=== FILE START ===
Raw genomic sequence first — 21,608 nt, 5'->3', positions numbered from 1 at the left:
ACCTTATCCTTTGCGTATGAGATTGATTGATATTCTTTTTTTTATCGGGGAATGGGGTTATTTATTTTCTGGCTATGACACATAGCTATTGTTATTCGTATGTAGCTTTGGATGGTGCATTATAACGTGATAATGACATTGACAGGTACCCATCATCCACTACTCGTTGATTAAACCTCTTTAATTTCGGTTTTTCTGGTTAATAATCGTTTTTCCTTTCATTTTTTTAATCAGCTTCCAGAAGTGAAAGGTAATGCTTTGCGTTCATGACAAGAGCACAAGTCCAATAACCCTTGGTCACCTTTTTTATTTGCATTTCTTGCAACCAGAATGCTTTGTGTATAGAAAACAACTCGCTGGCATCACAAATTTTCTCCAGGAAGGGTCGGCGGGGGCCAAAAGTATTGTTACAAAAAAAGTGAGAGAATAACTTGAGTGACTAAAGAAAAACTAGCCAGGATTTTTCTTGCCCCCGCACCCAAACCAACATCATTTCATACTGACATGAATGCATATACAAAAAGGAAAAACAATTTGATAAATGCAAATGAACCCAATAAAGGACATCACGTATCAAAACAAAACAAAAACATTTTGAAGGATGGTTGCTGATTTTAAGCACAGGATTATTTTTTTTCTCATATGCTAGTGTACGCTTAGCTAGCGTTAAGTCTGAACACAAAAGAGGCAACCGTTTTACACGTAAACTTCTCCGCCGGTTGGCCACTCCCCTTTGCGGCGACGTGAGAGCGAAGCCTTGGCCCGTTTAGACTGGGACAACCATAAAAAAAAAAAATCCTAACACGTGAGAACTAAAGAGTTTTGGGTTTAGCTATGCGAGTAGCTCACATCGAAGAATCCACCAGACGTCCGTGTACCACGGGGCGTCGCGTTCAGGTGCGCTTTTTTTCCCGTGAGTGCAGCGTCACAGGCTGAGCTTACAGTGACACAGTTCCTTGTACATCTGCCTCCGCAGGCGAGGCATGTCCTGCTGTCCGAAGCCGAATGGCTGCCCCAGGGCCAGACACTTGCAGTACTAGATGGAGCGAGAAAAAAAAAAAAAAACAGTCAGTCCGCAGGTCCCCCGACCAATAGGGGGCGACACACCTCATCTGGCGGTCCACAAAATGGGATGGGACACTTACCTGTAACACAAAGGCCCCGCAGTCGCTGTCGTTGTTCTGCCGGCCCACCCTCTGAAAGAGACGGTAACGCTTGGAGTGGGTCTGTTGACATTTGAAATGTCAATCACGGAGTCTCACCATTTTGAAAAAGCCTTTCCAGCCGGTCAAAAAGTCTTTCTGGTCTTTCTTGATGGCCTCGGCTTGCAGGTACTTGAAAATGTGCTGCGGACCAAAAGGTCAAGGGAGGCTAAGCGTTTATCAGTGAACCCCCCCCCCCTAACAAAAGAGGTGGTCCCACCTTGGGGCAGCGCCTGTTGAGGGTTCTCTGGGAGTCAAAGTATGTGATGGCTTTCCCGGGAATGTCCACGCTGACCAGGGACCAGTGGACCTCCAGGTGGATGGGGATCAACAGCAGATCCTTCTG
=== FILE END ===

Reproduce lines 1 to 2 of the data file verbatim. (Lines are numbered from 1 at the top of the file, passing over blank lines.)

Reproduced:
Raw genomic sequence first — 21,608 nt, 5'->3', positions numbered from 1 at the left:
ACCTTATCCTTTGCGTATGAGATTGATTGATATTCTTTTTTTTATCGGGGAATGGGGTTATTTATTTTCTGGCTATGACACATAGCTATTGTTATTCGTATGTAGCTTTGGATGGTGCATTATAACGTGATAATGACATTGACAGGTACCCATCATCCACTACTCGTTGATTAAACCTCTTTAATTTCGGTTTTTCTGGTTAATAATCGTTTTTCCTTTCATTTTTTTAATCAGCTTCCAGAAGTGAAAGGTAATGCTTTGCGTTCATGACAAGAGCACAAGTCCAATAACCCTTGGTCACCTTTTTTATTTGCATTTCTTGCAACCAGAATGCTTTGTGTATAGAAAACAACTCGCTGGCATCACAAATTTTCTCCAGGAAGGGTCGGCGGGGGCCAAAAGTATTGTTACAAAAAAAGTGAGAGAATAACTTGAGTGACTAAAGAAAAACTAGCCAGGATTTTTCTTGCCCCCGCACCCAAACCAACATCATTTCATACTGACATGAATGCATATACAAAAAGGAAAAACAATTTGATAAATGCAAATGAACCCAATAAAGGACATCACGTATCAAAACAAAACAAAAACATTTTGAAGGATGGTTGCTGATTTTAAGCACAGGATTATTTTTTTTCTCATATGCTAGTGTACGCTTAGCTAGCGTTAAGTCTGAACACAAAAGAGGCAACCGTTTTACACGTAAACTTCTCCGCCGGTTGGCCACTCCCCTTTGCGGCGACGTGAGAGCGAAGCCTTGGCCCGTTTAGACTGGGACAACCATAAAAAAAAAAAATCCTAACACGTGAGAACTAAAGAGTTTTGGGTTTAGCTATGCGAGTAGCTCACATCGAAGAATCCACCAGACGTCCGTGTACCACGGGGCGTCGCGTTCAGGTGCGCTTTTTTTCCCGTGAGTGCAGCGTCACAGGCTGAGCTTACAGTGACACAGTTCCTTGTACATCTGCCTCCGCAGGCGAGGCATGTCCTGCTGTCCGAAGCCGAATGGCTGCCCCAGGGCCAGACACTTGCAGTACTAGATGGAGCGAGAAAAAAAAAAAAAAACAGTCAGTCCGCAGGTCCCCCGACCAATAGGGGGCGACACACCTCATCTGGCGGTCCACAAAATGGGATGGGACACTTACCTGTAACACAAAGGCCCCGCAGTCGCTGTCGTTGTTCTGCCGGCCCACCCTCTGAAAGAGACGGTAACGCTTGGAGTGGGTCTGTTGACATTTGAAATGTCAATCACGGAGTCTCACCATTTTGAAAAAGCCTTTCCAGCCGGTCAAAAAGTCTTTCTGGTCTTTCTTGATGGCCTCGGCTTGCAGGTACTTGAAAATGTGCTGCGGACCAAAAGGTCAAGGGAGGCTAAGCGTTTATCAGTGAACCCCCCCCCCCTAACAAAAGAGGTGGTCCCACCTTGGGGCAGCGCCTGTTGAGGGTTCTCTGGGAGTCAAAGTATGTGATGGCTTTCCCGGGAATGTCCACGCTGACCAGGGACCAGTGGACCTCCAGGTGGATGGGGATCAACAGCAGATCCTTCTG